Over the course of the three Austin Powers movies, Mike Myers played Austin Powers, Dr. Evil, Fat Bastard, and Goldmember. So, in the scenes between Austin and any of the villains, Mike Myers was basically talking to, or fighting, himself.
In Resident Evil: Extinction, Doctor Isaacs clones Milla Jovovich's character Alice. While these clones do not interact for most of the movie, in the final battle sequence between Alice and Isaacs, Alice watches a clone of herself die in her arms - therefore Jovovich was watching herself die. The movie ends with Alice and a clone standing side-by-side and looking at dozens more clones. The fourth movie, Resident Evil: Afterlife, starts with Alice and her clones bringing down an Umbrella facility, resulting in two or three Alices, all played by Jovovich, featuring in shots at the same time.
Not forgetting the scene where 1985 Doc Brown has a conversation with his "1955 counterpart".
In the future cafe, time-traveling Marty and Marty Junior are both crouched down behind a bar. Marty quickly grabs Marty junior's hat off the latter's head, even though they're both played by Fox.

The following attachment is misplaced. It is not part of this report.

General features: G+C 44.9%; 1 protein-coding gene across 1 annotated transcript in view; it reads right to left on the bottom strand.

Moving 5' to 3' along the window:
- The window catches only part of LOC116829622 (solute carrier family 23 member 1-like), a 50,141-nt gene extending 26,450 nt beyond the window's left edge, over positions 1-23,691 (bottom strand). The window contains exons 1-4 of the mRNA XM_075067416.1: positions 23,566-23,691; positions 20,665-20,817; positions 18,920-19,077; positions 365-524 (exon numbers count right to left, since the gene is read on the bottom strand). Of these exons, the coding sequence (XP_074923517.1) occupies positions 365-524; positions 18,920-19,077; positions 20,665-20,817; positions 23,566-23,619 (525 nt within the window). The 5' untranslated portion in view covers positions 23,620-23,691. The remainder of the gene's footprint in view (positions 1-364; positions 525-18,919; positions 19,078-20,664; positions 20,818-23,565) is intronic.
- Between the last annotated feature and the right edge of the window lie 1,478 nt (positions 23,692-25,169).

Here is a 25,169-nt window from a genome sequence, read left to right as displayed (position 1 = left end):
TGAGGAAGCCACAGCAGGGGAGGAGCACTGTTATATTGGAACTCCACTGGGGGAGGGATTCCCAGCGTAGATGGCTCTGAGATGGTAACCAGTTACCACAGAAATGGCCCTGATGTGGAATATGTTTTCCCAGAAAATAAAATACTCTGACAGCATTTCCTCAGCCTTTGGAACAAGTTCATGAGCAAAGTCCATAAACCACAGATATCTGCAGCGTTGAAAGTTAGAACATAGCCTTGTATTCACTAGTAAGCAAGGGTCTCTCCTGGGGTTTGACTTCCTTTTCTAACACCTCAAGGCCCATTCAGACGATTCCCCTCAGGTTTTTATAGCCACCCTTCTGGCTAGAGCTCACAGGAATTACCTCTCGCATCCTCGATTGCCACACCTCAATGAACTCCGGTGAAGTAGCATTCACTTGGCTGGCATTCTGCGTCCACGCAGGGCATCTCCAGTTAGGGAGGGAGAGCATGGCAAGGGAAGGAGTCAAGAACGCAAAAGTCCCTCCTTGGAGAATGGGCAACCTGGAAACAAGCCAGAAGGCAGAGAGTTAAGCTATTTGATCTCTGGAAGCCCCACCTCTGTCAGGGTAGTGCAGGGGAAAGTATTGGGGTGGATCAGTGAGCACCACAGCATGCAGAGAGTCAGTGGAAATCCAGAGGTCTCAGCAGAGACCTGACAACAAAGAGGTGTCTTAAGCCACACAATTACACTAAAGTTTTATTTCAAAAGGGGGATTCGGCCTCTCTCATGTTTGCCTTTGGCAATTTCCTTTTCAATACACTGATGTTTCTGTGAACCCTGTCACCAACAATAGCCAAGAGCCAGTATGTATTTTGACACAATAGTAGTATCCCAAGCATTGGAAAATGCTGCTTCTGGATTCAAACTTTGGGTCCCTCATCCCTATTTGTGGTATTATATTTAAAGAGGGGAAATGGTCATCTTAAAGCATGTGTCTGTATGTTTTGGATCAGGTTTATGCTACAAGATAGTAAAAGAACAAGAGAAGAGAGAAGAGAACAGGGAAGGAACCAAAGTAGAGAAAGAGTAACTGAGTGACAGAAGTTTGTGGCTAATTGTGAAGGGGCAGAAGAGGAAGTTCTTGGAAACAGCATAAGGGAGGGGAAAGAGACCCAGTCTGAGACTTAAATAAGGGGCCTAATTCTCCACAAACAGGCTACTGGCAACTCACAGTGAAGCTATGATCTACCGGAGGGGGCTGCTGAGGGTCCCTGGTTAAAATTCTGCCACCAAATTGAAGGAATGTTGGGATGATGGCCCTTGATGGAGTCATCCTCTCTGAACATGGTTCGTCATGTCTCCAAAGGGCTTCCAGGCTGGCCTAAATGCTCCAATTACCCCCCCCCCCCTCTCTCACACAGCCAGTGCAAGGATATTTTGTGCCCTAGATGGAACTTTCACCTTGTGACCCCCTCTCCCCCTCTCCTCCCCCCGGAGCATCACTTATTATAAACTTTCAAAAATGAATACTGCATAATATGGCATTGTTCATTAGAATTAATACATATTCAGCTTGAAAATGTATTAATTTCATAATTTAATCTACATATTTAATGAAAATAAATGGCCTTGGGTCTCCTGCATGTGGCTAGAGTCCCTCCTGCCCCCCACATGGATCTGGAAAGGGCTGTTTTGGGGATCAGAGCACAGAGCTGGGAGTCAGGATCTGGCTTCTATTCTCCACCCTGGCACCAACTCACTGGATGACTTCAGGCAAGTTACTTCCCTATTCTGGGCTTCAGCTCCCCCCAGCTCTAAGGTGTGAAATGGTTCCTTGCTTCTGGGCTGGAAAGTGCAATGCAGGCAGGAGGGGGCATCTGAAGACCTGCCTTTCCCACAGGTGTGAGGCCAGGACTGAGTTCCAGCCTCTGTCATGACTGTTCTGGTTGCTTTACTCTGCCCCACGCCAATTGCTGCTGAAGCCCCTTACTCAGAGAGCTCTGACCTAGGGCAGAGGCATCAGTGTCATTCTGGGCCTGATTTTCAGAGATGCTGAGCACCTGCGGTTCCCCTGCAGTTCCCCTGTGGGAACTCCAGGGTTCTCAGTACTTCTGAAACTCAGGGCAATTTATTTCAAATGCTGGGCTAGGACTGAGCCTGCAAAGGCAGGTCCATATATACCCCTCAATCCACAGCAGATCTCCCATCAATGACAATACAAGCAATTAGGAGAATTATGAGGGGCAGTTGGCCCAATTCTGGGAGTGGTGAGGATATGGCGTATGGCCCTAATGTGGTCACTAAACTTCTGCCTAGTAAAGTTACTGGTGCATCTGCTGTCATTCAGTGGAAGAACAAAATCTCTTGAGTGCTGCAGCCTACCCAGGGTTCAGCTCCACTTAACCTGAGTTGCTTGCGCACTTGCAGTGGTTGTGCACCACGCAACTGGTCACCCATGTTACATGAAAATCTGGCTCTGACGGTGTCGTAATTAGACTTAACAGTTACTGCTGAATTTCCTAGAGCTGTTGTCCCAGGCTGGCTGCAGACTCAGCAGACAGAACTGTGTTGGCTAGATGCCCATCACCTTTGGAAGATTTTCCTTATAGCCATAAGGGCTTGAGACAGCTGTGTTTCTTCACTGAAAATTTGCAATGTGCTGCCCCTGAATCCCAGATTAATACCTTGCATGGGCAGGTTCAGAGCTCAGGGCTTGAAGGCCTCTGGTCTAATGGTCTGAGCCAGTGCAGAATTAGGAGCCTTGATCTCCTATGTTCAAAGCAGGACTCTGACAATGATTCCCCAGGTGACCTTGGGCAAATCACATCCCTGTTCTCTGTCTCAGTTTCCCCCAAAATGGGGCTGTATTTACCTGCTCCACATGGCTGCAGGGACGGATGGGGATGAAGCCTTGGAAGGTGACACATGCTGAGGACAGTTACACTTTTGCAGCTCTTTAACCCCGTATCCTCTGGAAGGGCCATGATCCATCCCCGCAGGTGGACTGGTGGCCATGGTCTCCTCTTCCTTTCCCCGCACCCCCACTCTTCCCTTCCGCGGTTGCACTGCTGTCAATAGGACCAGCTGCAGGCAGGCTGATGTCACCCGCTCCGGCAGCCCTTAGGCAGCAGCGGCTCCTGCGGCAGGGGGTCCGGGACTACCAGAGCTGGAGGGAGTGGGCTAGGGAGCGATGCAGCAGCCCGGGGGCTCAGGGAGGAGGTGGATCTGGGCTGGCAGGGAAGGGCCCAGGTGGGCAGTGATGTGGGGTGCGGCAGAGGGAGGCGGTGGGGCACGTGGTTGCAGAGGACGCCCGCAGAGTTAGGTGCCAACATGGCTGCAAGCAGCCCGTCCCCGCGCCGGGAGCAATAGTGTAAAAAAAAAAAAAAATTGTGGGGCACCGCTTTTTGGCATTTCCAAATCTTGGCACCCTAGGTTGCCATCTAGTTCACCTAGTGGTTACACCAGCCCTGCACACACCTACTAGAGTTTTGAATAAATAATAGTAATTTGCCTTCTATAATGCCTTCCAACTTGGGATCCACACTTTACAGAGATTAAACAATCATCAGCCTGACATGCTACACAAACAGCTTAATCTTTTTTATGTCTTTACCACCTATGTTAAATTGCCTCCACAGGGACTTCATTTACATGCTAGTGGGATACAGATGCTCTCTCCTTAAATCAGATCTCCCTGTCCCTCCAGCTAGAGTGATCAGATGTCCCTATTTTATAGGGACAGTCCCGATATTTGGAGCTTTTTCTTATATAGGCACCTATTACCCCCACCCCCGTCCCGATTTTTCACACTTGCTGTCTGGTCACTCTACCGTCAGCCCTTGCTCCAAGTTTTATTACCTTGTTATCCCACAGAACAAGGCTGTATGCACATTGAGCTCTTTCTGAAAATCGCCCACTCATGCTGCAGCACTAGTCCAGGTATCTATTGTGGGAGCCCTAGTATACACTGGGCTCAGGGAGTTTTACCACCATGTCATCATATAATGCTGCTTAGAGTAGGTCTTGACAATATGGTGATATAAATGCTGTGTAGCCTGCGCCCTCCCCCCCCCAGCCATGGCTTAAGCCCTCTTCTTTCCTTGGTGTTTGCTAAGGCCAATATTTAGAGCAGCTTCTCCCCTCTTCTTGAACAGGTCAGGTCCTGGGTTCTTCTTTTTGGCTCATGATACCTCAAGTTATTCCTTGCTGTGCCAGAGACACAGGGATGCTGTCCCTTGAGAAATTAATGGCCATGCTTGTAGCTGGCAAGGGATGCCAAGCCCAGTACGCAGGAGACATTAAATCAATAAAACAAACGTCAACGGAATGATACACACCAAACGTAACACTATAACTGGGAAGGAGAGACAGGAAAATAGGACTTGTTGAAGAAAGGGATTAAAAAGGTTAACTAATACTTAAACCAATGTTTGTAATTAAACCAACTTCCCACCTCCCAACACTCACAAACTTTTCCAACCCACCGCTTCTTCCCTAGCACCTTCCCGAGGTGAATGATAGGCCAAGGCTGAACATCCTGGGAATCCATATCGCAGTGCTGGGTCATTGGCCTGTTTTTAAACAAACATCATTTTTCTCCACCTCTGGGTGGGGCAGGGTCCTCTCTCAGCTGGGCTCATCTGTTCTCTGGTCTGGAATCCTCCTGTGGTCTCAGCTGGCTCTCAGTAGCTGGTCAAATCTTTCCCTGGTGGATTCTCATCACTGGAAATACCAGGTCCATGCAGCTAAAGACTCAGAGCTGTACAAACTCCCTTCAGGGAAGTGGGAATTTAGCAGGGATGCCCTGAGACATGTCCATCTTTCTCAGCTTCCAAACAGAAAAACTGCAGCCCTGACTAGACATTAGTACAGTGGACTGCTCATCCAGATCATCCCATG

In Dave Kevin Kline plays both the president of the U.S. (Bill Mitchell) and the head of a local employment agency who gets hired by the Secret Service to stand in for the president (Dave Kovic). At one point President Mitchell inspects Dave to make sure he'll be convincing.
Perhaps in a nod to this, in Wild Wild West, Kline plays Artemis Gordon, who on multiple occasions impersonates President Ulysses S. Grant... also played by Kline. They interact quite a bit, with Gordon even trying to fool the villain into abducting HIM by decrying the real deal as a poor imitation. It, like the film, could have gone better.
Dr. Arliss Loveless: We'll take 'em BOTH!
Peter Sellers, after honing his gift for voices on radio (see below), became famous for this on film:
He plays three characters in The Mouse That Roared, including a woman. The film lampshades this by noting they are all descendants of the founder of their very small country.